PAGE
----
Continuing the theme this week of sleeper prospects who have made good, we turn our attention to Los Angeles Angels rookie right-hander Matt Shoemaker. Through 64 innings this year, Shoemaker has a 4.38 ERA with a 7-2 record, a 62/15 K/BB and 70 hits allowed. That may not look so hot, but his FIP (3.78) and especially his xFIP (3.38) are better than the ERA.
If you look at his game-by-game outings, he had one horrible start on June 27th against the Royals, giving up eight runs and 11 hits in four innings, but has otherwise been reasonably effective. Take that game out and you get a 3.75 ERA with a 60/14 K/BB and 59 hits in 60 innings, which is not Cy Young material but makes his ERA better than league average and more in line with the rest of the components.
Of course that bad game does count. However, if you add in the five-inning shutout game he pitched in his major league debut last September, you get a career 4.06 ERA in 69 career innings with a 67/17 K/BB and 70 hits allowed. Not great, but not bad either.
Among rookie pitchers with 50 or more innings to their credit this year, Shoemaker ranks 12th out of a group of 22 with a 0.7 WAR, ranking right between Trevor Bauer (0.8 WAR in 73 innings) and Brandon Workman (0.5 in 52 innings). Bauer and Workman were well-known prospects entering the season, but Shoemaker wasn't.
Signed as an un-drafted free agent out of Eastern Michigan University in 2008, Shoemaker has seldom ranked on prospect lists but has done a good job eating innings and throwing strikes. He had a great year in Double-A in 2011 (12-5, 2.48, 129/35 K/BB in 156 innings) but the environment at Triple-A Salt Lake in the Pacific Coast League was more difficult. He posted unattractive 5.65 and 4.64 ERAs in '12 and '13, although in both campaigns he posted strong K/BB ratios (124/45 and 160/29 respectively), while averaging 180 innings per year.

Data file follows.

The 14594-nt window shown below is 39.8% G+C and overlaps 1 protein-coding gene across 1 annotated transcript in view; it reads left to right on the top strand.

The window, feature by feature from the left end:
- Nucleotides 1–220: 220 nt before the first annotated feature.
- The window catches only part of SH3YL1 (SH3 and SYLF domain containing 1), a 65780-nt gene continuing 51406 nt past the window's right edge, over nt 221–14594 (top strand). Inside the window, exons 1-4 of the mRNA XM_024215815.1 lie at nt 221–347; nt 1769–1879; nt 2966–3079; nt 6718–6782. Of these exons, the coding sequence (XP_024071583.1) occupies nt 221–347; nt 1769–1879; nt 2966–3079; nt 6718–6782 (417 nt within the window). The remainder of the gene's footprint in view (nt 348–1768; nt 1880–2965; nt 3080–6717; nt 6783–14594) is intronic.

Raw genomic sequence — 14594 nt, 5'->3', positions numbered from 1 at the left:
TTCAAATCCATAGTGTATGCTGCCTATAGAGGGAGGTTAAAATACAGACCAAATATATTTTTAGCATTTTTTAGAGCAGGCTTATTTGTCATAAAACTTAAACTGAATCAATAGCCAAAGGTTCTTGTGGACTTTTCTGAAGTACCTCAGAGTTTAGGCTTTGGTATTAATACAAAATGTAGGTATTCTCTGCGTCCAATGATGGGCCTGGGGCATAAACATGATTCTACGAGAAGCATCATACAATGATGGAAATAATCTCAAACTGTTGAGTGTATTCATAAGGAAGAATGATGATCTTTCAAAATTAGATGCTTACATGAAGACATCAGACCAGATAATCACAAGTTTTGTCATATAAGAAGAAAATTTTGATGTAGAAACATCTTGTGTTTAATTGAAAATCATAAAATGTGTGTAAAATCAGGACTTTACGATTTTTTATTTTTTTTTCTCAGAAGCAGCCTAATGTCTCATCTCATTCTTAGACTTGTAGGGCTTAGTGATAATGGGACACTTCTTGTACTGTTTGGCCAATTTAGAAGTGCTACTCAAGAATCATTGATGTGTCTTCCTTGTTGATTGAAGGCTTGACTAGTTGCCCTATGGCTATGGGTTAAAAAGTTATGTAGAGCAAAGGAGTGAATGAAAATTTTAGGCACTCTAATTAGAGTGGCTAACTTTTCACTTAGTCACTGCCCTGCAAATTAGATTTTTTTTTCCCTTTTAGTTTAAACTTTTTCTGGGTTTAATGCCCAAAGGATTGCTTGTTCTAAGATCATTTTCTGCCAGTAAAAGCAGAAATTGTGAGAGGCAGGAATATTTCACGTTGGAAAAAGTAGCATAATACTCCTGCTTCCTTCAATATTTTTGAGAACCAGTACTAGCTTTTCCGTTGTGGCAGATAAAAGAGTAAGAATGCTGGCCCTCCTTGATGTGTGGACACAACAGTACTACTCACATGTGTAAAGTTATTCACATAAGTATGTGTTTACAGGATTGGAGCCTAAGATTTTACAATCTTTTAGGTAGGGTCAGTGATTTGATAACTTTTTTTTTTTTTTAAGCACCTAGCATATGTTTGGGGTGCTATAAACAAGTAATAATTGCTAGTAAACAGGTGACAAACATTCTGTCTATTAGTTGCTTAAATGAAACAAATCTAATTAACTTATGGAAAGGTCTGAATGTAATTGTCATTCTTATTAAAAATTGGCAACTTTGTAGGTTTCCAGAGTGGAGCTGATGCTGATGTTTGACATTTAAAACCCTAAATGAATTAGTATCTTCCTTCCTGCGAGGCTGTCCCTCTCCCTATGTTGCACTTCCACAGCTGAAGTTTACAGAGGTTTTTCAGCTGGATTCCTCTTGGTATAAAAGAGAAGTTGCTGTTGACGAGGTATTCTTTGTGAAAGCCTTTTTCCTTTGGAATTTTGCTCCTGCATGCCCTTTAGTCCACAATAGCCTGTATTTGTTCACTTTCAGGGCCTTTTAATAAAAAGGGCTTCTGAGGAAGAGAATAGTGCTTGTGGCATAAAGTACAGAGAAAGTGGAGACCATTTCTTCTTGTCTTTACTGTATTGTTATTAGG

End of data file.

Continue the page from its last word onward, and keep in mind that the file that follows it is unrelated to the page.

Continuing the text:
Inning-eating and strike-throwing has value, but Shoemaker didn't show up as a big rookie investment candidate due to his age (he is a 27 year old rookie), lack of consistent plus velocity (his best fastball is 94 MPH and he averages about 90) and the fact that non-drafted free agents always face some skepticism. What he does have, however, in addition to the durability and control, are a decent slider and curve and a really good split-changeup as noted by Carson Cistulli at Fangraphs.
Bottom line: Shoemaker isn't going to turn into an ace, but he can start or relieve, throws strikes, stays healthy, and is capable of league-average (or slightly better) performance when things are going well. That's a nice thing to find on the non-drafted free agent market.